March 18: UF in the News March 15-18
Why public school enrollment matters to district bottom lines — The Christian Science Monitor, 3/15/21
Scores of students have not shown up to class since the pandemic started. The enrollment drop is viewed as a looming public school funding crisis. But fixed costs are difficult to cut, said R. Craig Wood, professor of educational administration at UF. “It’s very difficult for school districts to cut at the margins,” says Dr. Wood.
Scientists Find New Invasive Mosquito Species In Florida — NPR, 3/16/21
Aedes scapularis, a new species of mosquito that likes going indoors and feeding on both birds and people, is spreading throughout Florida, said Lawrence Reeves, an entomologist and research scientist with UF/IFAS to NPR. That’s particularly concerning, because aedes scapularis can carry yellow fever.
Why lost sense of smell from COVID-19 is a serious threat to patients' quality of life — USA Today, 3/17/21
Dr. Steven Munger, director of the University of Florida Center for Smell and Taste and co-director of the UF Health Smell Disorders Program, discusses how anosmia, the inability to smell, disconnects you from the world, and from other people, in profound ways. Anosmia is one of the most common symptoms of COVID-19.
UF researcher finds leprosy drug could be used in fight against COVID-19 variant — Fox13 Tampa Bay, 3/17/21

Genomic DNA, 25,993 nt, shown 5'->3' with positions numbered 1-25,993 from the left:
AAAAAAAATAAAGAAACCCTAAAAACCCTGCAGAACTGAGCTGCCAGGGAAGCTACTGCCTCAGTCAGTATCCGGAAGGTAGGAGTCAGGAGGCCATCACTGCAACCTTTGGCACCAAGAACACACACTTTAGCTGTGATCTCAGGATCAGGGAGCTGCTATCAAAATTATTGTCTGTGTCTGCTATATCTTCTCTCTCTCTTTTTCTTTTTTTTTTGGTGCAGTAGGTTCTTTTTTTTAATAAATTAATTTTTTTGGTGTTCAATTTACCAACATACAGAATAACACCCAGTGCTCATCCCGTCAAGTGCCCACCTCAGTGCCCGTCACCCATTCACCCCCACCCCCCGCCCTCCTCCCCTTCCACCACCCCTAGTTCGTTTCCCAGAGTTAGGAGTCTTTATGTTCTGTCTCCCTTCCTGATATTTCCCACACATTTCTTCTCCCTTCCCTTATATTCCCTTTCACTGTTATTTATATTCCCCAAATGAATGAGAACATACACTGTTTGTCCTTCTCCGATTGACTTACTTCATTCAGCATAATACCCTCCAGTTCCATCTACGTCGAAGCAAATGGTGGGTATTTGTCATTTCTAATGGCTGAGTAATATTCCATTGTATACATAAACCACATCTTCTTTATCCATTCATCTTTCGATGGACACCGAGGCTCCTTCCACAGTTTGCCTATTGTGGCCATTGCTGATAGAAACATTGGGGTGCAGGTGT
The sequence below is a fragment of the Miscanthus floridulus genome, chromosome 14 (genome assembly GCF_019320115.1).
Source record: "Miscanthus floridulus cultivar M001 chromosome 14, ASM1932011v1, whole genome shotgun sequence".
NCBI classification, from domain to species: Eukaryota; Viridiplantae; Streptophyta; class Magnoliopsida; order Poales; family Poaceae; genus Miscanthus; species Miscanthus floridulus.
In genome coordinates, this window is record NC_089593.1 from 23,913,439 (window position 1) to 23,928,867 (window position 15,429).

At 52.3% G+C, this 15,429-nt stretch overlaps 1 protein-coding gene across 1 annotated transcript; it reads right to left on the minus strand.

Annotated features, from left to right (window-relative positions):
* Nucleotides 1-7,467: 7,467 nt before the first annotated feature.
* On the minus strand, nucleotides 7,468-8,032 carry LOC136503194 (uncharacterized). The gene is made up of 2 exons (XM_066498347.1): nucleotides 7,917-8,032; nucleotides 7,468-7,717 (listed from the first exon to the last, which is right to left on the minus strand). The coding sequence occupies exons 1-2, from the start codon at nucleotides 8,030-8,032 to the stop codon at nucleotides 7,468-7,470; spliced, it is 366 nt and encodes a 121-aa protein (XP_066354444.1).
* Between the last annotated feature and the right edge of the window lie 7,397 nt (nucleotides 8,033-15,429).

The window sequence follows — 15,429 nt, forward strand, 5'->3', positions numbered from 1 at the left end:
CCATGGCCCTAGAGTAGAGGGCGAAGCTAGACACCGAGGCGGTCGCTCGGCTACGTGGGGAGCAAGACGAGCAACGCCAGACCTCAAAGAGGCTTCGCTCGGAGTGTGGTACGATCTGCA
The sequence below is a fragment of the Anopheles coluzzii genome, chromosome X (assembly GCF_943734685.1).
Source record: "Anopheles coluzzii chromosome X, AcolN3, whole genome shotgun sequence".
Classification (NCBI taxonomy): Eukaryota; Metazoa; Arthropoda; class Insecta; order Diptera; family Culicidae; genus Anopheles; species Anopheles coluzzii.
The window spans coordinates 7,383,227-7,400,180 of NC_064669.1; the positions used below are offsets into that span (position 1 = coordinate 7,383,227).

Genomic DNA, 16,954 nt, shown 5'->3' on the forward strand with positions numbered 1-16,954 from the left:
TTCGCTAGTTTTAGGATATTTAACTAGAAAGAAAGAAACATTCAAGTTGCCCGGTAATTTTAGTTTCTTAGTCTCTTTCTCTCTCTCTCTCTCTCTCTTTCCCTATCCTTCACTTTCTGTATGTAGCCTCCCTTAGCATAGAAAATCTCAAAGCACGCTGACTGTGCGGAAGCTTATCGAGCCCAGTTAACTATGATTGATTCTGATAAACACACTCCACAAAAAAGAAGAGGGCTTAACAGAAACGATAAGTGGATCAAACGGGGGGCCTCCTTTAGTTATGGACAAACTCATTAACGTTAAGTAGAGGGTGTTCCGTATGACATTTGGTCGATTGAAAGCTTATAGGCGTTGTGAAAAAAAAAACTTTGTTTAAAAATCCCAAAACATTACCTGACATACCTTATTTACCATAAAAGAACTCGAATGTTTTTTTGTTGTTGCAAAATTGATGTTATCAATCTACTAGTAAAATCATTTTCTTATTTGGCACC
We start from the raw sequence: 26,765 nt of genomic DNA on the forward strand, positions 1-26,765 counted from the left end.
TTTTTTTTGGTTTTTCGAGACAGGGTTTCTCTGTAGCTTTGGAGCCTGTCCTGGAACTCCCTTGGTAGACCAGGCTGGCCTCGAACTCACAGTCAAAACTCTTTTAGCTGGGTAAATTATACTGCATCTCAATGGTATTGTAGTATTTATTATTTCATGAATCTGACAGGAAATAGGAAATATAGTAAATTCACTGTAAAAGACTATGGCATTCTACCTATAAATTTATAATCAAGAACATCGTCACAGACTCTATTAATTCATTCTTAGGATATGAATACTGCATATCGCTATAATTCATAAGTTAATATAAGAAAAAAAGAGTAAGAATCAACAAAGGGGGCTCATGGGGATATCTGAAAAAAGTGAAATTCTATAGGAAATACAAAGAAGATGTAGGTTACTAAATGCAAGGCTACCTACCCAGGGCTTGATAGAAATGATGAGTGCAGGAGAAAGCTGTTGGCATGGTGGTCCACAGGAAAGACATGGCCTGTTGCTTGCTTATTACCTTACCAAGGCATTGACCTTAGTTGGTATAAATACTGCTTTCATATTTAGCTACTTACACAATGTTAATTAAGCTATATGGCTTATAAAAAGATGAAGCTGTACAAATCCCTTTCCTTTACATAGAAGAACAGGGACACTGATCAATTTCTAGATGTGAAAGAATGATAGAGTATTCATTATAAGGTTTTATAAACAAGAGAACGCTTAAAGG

UF Associate Professor of Pathology David Ostrov discusses his findings on a leprosy drug that could be used in the fight against COVID-19 variants. Florida is leading the country when it comes to United Kingdom variant cases of COVID-19.
More than 430 manatees have perished in 2021. Why are they dying? — National Geographic, 3/17/21
Water pollution in Florida’s springs is leading to a dearth of seagrass, a source of food for manatees. Mike Walsh, co-director of aquatic animal health at the University of Florida College of Veterinary Medicine, weighs in on how manatees need to consume as much as 10% of their body weight daily in seagrass or other aquatic plants. The lack of vegetation is causing many of them to starve to death in the winter.